And while it may be popular today as a pet, millions of years ago it was like a Terminator–not afraid of freezing temperatures and months-long darkness. The findings in this case are the work of scientists from the University of Colorado at Boulder, who provided the information gathered in Journal of Systematic Paleontology.
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Their research was conducted in northern Alaska, where they were able to locate the fossilized remains of a small mammal. This animal was most likely able to survive in the extremely difficult conditions that prevailed in this region about 73 million years ago. The authors of the find gave a name to the previously unknown species secomys micros.
A rodent of a hitherto unknown species inhabited the Earth at a time when it was dominated by dinosaurs
An inconspicuous individual, weighing about 11 grams, belonged to an extinct family Gypsonictopidae. According to scientists, this animal could resemble modern shrews, although it was more adapted to existence in extremely hostile conditions. Due to the different location of Alaska (which was much further north in the age of the dinosaurs), local temperatures dropped below zero, and when it got dark, they could last up to 4 months.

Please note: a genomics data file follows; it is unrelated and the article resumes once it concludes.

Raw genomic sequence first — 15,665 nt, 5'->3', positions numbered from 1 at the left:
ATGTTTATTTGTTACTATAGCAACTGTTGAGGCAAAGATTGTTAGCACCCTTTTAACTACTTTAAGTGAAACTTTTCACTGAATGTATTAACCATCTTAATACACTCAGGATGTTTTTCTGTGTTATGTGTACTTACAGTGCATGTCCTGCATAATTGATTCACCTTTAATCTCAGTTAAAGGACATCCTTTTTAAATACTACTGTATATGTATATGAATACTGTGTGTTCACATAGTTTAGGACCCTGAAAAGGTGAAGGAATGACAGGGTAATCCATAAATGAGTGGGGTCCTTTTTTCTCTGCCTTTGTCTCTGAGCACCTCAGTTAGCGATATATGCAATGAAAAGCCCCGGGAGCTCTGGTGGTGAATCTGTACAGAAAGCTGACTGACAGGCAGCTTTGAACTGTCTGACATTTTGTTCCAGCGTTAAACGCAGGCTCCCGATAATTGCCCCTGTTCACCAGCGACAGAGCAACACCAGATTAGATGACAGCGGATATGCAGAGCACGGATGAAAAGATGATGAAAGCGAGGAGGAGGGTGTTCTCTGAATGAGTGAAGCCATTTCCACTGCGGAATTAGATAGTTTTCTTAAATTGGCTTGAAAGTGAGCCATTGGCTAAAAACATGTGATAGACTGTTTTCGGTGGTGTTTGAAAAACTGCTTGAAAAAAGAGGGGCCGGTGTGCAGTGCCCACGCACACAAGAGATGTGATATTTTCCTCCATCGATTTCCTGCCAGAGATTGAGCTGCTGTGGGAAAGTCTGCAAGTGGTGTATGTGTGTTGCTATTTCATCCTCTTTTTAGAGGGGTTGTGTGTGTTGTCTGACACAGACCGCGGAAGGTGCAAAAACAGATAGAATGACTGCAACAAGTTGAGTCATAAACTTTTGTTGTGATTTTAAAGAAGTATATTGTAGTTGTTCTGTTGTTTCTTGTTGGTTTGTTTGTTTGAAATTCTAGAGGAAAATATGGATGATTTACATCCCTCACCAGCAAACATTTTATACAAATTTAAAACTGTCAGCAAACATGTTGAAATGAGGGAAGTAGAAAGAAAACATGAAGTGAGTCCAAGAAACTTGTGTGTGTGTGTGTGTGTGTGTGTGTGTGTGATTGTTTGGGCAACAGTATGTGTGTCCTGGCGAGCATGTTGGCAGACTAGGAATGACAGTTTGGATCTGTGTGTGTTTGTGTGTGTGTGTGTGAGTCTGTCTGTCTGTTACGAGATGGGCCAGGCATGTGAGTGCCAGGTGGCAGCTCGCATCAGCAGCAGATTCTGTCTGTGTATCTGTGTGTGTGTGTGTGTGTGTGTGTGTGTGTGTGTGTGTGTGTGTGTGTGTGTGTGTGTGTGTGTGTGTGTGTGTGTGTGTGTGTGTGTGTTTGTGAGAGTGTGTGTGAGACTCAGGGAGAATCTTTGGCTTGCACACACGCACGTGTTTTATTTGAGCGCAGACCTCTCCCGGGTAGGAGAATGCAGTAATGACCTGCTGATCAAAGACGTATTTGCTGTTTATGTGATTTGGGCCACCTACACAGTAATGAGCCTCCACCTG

Of course, arrangements for daily work S. micro It’s mostly speculative, but still gives you an idea of just how difficult these genres can be. According to the research team, these miniature mammals did not hibernate, but remained active, searching for food in the form of insects and other small animals.
As one of the authors, Patrick Druckenmiller, explains, 73 million years ago Alaska was an arctic jungle filled with dinosaurs, small mammals, and birds. The species that could not survive there migrated closer to the equator, while the remaining species were well adapted to a climate characterized by low temperatures, limited access to sunlight and, most likely, frequent snowfall.
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Skeletal fragments of fossilized rodents have been extracted from sediments along the banks of the Colville River. The arena for paleontologists’ activities was near the Beaufort Sea, or more precisely, the areas of the Princes Creek Formation. The research was particularly difficult due to the fact that it was conducted in hostile conditions and its authors had to rely on scant evidence, namely a few teeth and jaw fragments. Their efforts were somewhat like gold prospecting, in that they had to pick out soil, then wash it and observe it under a microscope for interesting things, such as fossilized bones. The end result can be compared, at least from the point of view of science, to finding a gold nugget.
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